Squarepusher pushes the envelope in Damogen Furies

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Eric Novak, Staff Writer

 

Often, electronic artists are criticized for not being able to play an instrument and instead hiding behind their laptops for live shows.

Tom Jenkinson, better known by his stage name, Squarepusher, is unique, because, in addition to producing his own beats and electronic music, he is a virtuoso bass player who often uses his bass in live shows.

On his latest album, Damogen Furies, Squarepusher seems to be focusing more on programmed sounds, showcasing his penchant for vicious, antagonistic beats and melodies that seem to be riding an out-of-control rollercoaster.

In an interview, Squarepusher said that he wants to “explore as forcefully as possible the hallucinatory, the nightmarish and the brutally visceral capacities of electronic music,” and each track was created in one ‘take’ with no edits.

My mind immediately wants to compare this record to some of the more confrontational stuff that fellow electronic artist Aphex Twin has put out. Though one can hear Aphex Twin’s influence in the occasional ghostly synth line, those influences are almost buried underneath Squarepusher’s electronic, almost progressive lines.

There are few moments of respite in this constantly-skittering album, as each track feels very much like a schizophrenic journey through a rave while consuming vast quantities of ecstasy and acid. There are occasionally moments of almost contemplative calm, like on the beginning of “Exjag Nives,” but these moments are shattered almost immediately after they begin.

Listening to this record, it’s easy to get lost in the breakneck speeds of Squarepusher’s destructive beats and furiously-searching melodies. This is not a record to sit down and vibe to. Rather it’s a record that would be more at home being played at a club for people that just want to break stuff.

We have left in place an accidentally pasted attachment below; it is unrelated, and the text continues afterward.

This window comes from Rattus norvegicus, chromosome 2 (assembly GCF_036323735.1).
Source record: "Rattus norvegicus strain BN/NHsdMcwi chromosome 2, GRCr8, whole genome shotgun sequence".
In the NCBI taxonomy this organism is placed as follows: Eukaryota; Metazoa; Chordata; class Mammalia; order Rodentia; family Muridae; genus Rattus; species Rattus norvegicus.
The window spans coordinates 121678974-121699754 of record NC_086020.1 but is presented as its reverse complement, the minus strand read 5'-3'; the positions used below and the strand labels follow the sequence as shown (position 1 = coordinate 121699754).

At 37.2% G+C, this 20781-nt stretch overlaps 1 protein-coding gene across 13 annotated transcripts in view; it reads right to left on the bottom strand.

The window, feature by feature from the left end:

The synth lines in “Baltang Arg” weave dexterously through the song’s club atmosphere so effortlessly, they put even the most well-rehearsed prog rock bands to shame. Tracks like “Kontejaz” even showcase Squarepusher’s sense of humor, as a very simple melody comes almost out of nowhere in the midst of the track’s backbreaking intensity.

This album is very much like a workout for your ears; listening to it the whole way through is essentially like lifting five hundred pounds at one rep a second for about forty five minutes. This is a very cold album, lacking the almost human qualities of his last record, ironically titled Music For Robots.

Listening through on first listen, there is a lot of emphasis on these mile a minute melodies, and after a while, some of them start to blend together.

The record itself seems to occupy a very monochromatic color palette of sounds, and a lot of the melodies seem to be coming from the same synth patches. So, regardless of the constant intensity throughout the album, I think it could benefit from a little more variety. This is still a fairly enjoyable album and it’s one I’ll definitely put on the stereo whenever I have the intense desire to completely and utterly destroy something.